Book Club – The Cancer Survivor’s Companion
By Alyssa Russo – Clinical Health Coach/Occupational Therapist at Working To Wellbeing
Here at W2W, our continual aim is to connect the dots between the biological, psychological and social aspects of healthcare with an ultimate goal of supporting people back to function and employment. Along the way, we ensure we keep up-to-date with the latest relevant trends in order to benefit our patients. We achieve this by utilising a wide array of research and resources, sharing these amongst our colleagues and learning from the extensive experiences of our professional peers.
To further facilitate this continuing professional development, W2W has launched an internal book club. It’s a monthly meeting where colleagues can meet and discuss, with varying degrees of passion and enthusiasm, books that have some corresponding connection to our clinical practice. We can also help one another benefit from alternate angles and unconsidered perspectives.
This October, W2W book clubbers revisited a tome that is close to our health coaching hearts, namely The Cancer Survivor’s Companion by Dr Frances Goodhart and Lucy Atkins. Specifically, we focused on the chapters detailing ‘Self-esteem and Body Image’ and ‘Relationships and Sex’. In these chapters, Goodhart and Atkins explore the visceral toll that cancer can have on the way we view ourselves and interact with others.
After treatment finishes, individuals can be left with alterations that involve weight changes, scars, mobility issues or modified parts of their body. Therefore, it is very true that this new you may feel like ‘an assault on your very identity, a kind of bereavement’ of sorts. These physical changes intersect closely with the psychological impact they cause, instigating a feeling of loss, vulnerability and distrust of your own body. We discussed how a common result of this is avoidance of the issue, which we often see with our patients. However, the authors here advocate for permission to grieve for what was lost, both physically and mentally. This also involves being kind to yourself, particularly when navigating sometimes inadvertently intrusive questions from others or falling into ‘thought traps’ – such as minimising your achievements, blaming yourself, or having unrealistic expectations for yourself. We reflected on how we could help patients in this situation, assisting them to alter their thinking patterns in order to appreciate how far they have come. We could also work with them to develop a graded exposure plan, to help normalise the ‘new’ version of themselves.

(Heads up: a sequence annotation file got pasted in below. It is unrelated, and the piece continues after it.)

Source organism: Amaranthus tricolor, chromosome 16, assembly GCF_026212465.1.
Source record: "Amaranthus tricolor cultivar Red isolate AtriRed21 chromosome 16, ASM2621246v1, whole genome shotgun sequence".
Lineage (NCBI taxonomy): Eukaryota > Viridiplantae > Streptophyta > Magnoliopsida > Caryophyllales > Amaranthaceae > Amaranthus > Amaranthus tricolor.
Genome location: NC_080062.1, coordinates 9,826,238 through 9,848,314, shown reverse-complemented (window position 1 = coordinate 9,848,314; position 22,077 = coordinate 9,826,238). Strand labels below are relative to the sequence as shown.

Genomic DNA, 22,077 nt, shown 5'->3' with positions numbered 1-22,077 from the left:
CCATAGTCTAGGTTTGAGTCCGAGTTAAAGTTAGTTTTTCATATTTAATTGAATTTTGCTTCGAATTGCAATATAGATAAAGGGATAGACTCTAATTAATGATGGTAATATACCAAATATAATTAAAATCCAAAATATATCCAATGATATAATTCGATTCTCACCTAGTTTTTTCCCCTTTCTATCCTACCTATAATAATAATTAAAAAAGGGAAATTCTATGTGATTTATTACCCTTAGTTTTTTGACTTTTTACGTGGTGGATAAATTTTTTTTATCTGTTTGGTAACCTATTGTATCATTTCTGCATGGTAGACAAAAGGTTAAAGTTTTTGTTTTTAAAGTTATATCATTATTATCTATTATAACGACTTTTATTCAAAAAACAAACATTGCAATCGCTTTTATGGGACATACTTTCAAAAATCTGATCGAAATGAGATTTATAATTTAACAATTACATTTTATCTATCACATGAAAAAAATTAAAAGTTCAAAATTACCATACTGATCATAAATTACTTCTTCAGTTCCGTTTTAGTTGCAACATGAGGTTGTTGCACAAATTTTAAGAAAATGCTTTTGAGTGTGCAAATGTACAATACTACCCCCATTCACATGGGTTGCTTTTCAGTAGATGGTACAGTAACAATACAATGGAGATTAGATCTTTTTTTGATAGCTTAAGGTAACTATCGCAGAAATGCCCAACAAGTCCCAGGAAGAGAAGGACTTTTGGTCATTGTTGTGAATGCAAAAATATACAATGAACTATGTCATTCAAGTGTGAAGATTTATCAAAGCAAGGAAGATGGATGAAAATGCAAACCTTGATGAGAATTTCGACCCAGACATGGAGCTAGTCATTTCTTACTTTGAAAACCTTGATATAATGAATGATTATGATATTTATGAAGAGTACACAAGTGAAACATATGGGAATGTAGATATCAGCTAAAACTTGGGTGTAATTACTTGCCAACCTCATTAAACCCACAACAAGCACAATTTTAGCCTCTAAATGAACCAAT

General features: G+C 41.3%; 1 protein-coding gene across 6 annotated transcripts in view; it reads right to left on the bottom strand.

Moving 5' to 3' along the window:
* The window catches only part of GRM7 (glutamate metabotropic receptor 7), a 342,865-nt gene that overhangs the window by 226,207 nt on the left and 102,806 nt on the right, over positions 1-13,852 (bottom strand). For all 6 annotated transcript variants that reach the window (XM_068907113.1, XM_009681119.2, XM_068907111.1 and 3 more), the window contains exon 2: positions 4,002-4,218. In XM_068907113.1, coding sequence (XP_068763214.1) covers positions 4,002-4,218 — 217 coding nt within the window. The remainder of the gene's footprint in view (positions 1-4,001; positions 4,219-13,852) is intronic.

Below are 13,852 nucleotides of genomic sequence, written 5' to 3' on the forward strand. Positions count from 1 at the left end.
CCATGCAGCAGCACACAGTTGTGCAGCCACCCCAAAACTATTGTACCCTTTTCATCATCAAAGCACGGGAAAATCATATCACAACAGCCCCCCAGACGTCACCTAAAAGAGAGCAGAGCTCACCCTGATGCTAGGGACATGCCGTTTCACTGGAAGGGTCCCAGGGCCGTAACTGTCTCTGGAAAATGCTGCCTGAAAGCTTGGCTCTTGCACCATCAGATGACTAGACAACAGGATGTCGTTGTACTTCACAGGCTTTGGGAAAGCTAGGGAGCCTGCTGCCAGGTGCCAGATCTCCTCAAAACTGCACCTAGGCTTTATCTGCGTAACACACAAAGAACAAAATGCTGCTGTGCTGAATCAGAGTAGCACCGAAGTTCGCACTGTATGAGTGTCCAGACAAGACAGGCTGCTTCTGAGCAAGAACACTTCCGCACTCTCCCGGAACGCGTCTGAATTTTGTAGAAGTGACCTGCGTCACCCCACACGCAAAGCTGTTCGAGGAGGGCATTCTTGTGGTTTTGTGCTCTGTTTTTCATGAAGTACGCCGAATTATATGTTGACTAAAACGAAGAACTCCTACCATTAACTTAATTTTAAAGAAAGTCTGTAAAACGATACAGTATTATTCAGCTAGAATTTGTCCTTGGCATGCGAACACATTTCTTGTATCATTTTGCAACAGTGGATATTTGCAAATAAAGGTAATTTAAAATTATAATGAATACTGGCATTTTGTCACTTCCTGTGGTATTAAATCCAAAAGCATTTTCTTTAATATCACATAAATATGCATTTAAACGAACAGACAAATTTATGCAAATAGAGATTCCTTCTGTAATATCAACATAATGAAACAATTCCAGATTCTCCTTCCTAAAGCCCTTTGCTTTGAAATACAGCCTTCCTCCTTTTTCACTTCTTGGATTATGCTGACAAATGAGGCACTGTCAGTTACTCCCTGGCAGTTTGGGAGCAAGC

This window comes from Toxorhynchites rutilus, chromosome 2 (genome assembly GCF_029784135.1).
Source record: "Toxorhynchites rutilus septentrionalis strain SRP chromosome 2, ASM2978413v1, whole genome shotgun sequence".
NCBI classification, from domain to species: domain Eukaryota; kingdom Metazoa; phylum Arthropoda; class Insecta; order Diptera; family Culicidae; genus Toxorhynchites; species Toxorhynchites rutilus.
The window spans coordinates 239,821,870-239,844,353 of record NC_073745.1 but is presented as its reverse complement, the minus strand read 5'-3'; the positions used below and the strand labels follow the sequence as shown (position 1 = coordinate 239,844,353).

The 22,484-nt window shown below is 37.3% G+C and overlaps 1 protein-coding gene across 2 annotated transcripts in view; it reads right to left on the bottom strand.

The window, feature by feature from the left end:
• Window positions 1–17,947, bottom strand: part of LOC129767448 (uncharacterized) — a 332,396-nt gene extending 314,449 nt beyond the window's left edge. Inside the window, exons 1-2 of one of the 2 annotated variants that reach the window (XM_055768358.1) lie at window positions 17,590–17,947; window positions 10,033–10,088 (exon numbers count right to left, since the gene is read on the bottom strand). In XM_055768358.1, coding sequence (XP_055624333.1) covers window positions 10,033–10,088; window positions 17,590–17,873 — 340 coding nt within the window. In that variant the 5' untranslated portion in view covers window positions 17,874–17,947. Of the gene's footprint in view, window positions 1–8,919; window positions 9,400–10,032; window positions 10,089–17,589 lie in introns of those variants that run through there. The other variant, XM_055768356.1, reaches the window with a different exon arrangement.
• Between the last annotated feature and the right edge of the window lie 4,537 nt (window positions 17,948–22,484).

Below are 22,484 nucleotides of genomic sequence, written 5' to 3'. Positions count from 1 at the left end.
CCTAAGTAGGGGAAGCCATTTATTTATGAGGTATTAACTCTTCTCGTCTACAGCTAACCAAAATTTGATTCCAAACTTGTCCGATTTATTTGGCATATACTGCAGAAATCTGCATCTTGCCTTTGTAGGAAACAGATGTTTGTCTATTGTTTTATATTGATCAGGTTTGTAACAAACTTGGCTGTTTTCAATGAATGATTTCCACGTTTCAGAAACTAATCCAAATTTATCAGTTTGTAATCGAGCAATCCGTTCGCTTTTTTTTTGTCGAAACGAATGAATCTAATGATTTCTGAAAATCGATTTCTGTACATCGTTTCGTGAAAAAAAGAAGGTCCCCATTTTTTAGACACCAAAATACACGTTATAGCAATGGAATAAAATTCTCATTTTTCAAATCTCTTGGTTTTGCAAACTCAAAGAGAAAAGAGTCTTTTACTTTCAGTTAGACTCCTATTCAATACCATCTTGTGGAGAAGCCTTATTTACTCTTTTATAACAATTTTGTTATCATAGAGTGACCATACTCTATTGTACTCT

What about the changes that a relationship undergoes when one partner has cancer? Can a couple change from being a ‘rock’ for one another, to having a ‘rocky’ patch? The book documents case studies that mean it is more common than we may think; this scenario is echoed by patients we have spoken to ourselves as W2W clinicians. In this instance, the authors encourage couples to give themselves time, get support from people who have been there before (by reaching out to a charity, for example), and communicating, communicating, communicating. Did we mention communicating? In a structured way, if necessary. This entails talking clearly about each person’s perspective, listening to various points of view, and negotiating a way forward. Collaboratively.
Further, sex can still be a central part of a relationship after cancer. Our patients are holistic beings, with myriad thoughts, feelings and desires, and we need to have the skills to broach this subject should it arise. In this case, authors promote going slowly and – at least initially – eschewing the act itself for other types of intimacy instead.
And what about single people – how do we best support our single patients when they are traversing the daunting world of dating, post-cancer? When should their experience be brought up? The book reinforces some sound sentiments: cancer is part of what you’ve been through, but it doesn’t define you. It also doesn’t have the be the first thing you disclose about yourself. It’s important to recognise that as complex human beings, we all have baggage to contend with – alongside our admirable attributes, of course.